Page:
Overlooked Property Hot Spots
The residential property merry go round is always good, until it stops. Just ask some Perth home owners and investors.
While the good times are well and truly over in the west, the hype around the Sydney and Melbourne housing markets seems to be more infectious than ever, creating an urgency to invest or miss out. But, if you stand back and assess residential property as just another investment, it doesn’t always stack up.
Maintenance, real estate agent fees, stamp duty, rates, insurance, vacancy periods and changing property markets mean even with the best intentions, investing in physical property can result in an overall loss.
Rapidly rising property prices in Sydney and Melbourne have put pressure on rental yields, which are at record lows according to CoreLogic. For a house in Sydney the gross yield excluding costs was 2.8 per cent in January, while in Melbourne it was 2.7 percent, indicating investors are chasing capital growth. What happens if the market changes and prices go backwards?
Investing in property doesn’t have to be such a big gamble.
There are two hot spots that you may not be aware of – investing in property bonds and residential mortgage backed securities (RMBS).
Many of Australia’s largest and medium sized property companies issue bonds. The great advantage of bonds is that you know what your return will be and the date you can expect to be repaid the $100 face value of the bond, providing greater certainty than direct property investment. Yield to maturity ranges from 3.06 per cent for a Mirvac bond maturing in September 2020 to 7.45 per cent for an Impact bond maturing in February 2021.
Investing in property bonds means giving up the dream of fantastic capital gains and sure, you may not “make a million”, but there’s less downside risk.
|Company||Maturity date||Yield to maturity||Income/running yield||Minimum face value investment|
|W A Stockwell||29/06/2021||6.32%||7.49%||$10,000|
Source: FIIG Securities
Prices accurate as of 6 April 2017 but subject to change
All bonds are senior debt and fixed rate
Red = wholesale, black = retail
It’s interesting to note that all of the yields available on property bonds are higher than the gross rental yields on Sydney and Melbourne houses.
Late last month, property company Villa World issued a $50 million simple corporate bond via the ASX, maturing in April 2022. Unlike the fixed rate bonds mentioned above, this one is floating rate and priced at 90 day BBSW plus a margin of 4.75 per cent providing an initial yield of 6.55 per cent annualised for the first quarter.
Residential mortgage backed securities
One of our favoured investments at the moment is Residential Mortgage Backed Securities (RMBS); in fact we think there is no better place for capital looking for an investment grade home. RMBS are issued by financial institutions to recapitalise their balance sheets. Hundreds and sometimes thousands of loans are pooled together via a trust. The trust breaks the combined pool into smaller, marketable classes (tranches), making the RMBS attractive to investors.
In this way, the tranches act like a normal company capital structure, where investors with the lowest risk appetite target the senior bonds (or in the case of RMBS, the highest rated tranches) and those with a higher risk appetite target the lower ranked capital, like hybrids or shares (or in the case of RMBS, the lowest rated tranches).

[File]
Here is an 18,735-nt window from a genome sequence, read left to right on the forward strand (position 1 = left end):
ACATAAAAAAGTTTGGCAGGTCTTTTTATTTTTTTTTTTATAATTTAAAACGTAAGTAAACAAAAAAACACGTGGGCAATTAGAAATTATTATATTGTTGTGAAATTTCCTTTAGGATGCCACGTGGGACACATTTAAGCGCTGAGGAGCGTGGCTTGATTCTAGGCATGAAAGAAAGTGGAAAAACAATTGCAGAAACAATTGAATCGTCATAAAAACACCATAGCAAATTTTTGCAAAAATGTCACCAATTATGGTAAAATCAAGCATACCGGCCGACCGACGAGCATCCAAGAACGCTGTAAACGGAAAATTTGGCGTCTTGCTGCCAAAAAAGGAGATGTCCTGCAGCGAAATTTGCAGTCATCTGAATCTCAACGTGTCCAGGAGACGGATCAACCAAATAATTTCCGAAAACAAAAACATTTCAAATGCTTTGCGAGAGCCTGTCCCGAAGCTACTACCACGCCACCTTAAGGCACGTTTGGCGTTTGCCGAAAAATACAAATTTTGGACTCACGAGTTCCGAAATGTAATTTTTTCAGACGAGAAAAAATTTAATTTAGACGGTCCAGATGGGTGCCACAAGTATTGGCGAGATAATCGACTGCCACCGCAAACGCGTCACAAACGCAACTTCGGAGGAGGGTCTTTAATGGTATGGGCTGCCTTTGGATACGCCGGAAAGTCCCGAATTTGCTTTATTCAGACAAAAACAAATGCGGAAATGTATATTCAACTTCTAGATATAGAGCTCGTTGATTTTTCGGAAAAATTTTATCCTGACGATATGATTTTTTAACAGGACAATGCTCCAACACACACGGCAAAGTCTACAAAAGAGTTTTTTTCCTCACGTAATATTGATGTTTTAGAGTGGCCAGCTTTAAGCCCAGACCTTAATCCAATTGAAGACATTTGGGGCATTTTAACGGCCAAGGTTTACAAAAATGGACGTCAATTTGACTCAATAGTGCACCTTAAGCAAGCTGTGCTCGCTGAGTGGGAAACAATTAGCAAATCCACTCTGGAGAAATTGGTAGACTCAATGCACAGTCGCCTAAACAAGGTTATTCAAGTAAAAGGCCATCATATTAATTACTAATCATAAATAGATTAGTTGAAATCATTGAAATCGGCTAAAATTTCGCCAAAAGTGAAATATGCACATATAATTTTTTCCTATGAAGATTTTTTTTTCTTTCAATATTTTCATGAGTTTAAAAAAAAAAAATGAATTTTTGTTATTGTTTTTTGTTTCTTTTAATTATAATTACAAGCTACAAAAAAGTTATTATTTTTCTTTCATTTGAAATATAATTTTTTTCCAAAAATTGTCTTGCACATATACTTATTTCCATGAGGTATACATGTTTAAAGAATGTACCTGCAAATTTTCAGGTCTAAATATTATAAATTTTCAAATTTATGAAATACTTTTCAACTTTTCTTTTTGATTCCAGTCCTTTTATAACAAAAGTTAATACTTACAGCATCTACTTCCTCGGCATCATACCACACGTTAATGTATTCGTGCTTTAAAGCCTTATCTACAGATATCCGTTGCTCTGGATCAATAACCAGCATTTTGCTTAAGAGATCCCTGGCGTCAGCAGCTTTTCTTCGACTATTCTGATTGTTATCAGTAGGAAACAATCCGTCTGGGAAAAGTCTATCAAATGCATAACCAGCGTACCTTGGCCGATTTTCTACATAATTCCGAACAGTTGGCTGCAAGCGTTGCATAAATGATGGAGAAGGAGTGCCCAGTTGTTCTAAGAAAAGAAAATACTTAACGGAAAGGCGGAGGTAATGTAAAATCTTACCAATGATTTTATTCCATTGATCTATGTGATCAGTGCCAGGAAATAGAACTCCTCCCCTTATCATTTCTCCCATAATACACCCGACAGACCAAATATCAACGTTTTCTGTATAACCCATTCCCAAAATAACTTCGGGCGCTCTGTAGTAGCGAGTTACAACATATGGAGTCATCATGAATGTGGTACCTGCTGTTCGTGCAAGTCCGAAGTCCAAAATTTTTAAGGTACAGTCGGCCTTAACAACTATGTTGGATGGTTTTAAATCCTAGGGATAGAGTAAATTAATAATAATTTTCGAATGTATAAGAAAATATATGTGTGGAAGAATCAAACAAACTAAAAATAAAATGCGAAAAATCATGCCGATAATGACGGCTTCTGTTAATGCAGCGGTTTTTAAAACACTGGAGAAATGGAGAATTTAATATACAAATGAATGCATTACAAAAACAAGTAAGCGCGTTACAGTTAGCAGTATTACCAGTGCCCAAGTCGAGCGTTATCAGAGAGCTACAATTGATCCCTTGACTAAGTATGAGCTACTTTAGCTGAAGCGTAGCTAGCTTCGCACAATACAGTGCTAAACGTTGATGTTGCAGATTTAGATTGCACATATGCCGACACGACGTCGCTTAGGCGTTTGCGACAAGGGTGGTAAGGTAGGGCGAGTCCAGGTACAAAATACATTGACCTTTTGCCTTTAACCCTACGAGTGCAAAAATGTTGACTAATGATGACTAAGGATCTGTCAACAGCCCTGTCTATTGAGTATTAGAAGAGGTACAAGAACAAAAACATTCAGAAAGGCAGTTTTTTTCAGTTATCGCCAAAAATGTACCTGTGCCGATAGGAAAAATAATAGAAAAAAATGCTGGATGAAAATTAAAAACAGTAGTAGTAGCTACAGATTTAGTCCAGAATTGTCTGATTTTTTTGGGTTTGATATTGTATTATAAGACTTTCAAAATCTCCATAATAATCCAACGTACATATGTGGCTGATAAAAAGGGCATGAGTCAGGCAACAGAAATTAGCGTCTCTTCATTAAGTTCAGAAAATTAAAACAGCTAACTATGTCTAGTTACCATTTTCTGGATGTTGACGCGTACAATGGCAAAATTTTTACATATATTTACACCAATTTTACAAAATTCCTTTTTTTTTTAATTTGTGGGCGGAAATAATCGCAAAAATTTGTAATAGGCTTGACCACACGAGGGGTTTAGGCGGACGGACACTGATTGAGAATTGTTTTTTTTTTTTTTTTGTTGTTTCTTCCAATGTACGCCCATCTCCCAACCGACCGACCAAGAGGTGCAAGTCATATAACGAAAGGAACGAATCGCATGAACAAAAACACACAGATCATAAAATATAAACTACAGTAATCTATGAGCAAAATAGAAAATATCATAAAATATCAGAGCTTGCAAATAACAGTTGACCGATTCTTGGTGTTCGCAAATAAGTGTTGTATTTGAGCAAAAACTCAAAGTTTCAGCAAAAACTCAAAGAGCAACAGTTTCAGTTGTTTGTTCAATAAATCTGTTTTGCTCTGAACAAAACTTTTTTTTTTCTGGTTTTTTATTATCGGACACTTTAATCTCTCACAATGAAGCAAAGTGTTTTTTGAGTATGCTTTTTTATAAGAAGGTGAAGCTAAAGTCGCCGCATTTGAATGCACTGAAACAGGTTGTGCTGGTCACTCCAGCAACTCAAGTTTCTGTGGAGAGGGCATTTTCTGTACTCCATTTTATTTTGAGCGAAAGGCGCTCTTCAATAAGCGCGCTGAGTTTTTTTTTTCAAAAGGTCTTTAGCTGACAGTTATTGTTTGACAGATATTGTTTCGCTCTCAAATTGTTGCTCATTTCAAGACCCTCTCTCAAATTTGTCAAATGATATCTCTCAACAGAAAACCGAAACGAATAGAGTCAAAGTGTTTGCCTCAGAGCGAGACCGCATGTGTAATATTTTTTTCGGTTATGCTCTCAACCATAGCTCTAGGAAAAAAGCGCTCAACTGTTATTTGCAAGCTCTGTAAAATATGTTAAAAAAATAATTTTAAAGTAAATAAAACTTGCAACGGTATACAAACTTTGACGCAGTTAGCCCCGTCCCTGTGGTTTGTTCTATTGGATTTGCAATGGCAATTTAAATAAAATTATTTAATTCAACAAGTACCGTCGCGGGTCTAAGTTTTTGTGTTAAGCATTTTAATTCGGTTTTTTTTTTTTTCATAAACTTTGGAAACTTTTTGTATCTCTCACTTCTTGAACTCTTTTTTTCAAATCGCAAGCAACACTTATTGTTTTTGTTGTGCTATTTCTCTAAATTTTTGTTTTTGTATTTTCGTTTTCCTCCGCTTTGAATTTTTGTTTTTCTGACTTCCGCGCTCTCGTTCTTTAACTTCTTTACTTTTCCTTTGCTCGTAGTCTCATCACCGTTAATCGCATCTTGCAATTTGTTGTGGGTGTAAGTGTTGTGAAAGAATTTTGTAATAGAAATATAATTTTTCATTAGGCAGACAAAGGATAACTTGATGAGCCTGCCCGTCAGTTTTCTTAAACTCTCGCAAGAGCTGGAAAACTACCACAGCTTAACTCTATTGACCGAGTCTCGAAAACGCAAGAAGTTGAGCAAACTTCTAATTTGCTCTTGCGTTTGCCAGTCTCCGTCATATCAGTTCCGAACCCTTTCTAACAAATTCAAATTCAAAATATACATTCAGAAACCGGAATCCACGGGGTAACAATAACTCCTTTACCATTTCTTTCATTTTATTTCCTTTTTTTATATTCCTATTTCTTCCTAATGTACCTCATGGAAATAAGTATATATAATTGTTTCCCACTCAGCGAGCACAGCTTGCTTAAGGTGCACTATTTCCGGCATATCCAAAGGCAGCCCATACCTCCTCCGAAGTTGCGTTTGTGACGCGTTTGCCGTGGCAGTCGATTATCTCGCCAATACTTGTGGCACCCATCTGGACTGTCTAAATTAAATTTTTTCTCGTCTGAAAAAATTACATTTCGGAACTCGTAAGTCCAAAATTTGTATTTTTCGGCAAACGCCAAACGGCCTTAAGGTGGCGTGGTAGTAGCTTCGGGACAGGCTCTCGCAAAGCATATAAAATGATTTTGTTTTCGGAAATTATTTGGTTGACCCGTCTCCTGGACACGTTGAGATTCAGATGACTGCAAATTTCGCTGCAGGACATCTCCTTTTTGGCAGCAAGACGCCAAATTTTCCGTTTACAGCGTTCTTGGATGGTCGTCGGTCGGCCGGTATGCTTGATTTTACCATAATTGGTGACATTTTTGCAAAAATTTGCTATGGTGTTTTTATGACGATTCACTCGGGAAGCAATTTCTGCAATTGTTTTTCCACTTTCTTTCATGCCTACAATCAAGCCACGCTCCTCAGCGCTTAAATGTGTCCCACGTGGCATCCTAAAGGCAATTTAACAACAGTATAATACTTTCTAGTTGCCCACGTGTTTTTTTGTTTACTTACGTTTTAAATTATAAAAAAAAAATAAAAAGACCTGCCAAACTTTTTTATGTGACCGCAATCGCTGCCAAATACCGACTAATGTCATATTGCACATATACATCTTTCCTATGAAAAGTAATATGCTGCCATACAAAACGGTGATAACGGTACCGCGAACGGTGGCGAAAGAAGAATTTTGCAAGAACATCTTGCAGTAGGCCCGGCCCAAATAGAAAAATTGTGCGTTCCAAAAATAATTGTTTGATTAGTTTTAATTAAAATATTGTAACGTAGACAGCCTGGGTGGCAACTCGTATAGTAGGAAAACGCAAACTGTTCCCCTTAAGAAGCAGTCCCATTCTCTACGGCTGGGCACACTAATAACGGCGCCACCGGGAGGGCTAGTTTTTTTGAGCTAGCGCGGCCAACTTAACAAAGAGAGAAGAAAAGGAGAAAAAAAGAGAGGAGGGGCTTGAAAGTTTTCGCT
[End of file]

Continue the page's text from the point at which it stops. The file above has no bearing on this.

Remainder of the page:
Different tranches of RMBS offer a spectrum of risk although, given the structure, the majority are typically low risk due to high underwriting standards, conservative loan to value ratios (averaging around 70%) and the fact that loans retain full recourse to the borrower if selling the property can’t recover the borrowed funds.
Many of the problems investors face with direct property such as illiquidity and transaction costs are mitigated by investing in RMBS.
RMBS pass through the principal repayments from the pool of mortgages, unlike bonds that pay interest and principal at maturity, so RMBS terms can be quite short. Income is set up-front and is based on a margin over a benchmark, usually the bank bill swap rate (BBSW).
For example the highest ranking class RMBS in the most recent Bendigo and Adelaide Bank Torrens 2017-1 issue, rated AAA, will pay 1 month BBSW 113 basis points, around 2.75 per cent per annum, on a quarterly basis. The weighted average life, or expected term to maturity of this class is just 2.9 years. Whereas the lowest investment grade tranche, rated AA pays BBSW plus 250 basis points, around 4.12 per cent per annum.
Recent RMBS issues – credit ratings and pricing
Source: FIIG Securities, KangaNews
RMBS offer investors a known return that specifically targets their risk appetite, with security over the mortgages and the benefit of lenders mortgage insurance on high loan to valuation mortgages. They can also offer liquidity, and a less stressful investment as the problems of occupancy and maintenance as well as the cost of borrowing are borne by the owners of the properties.
Most superannuation funds and bond funds will invest in RMBS. As they can only be accessed in the over the counter bond market, individual investors must find a bond broker that can transact on their behalf.
Demand for these low risk investments is high. FIIG Securities make RMBS available to wholesale investors from $50,000, as the bonds become available in the secondary market.
Elizabeth Moran is a director of education and fixed income at Sydney-based bond broker, FIIG Securities.
She is a specialist on the bond market and regularly presents at conferences across Australia. Elizabeth is the editor of FIIG's weekly newsletter The Wire and is the is the author of "The Australian Guide to Fixed Income".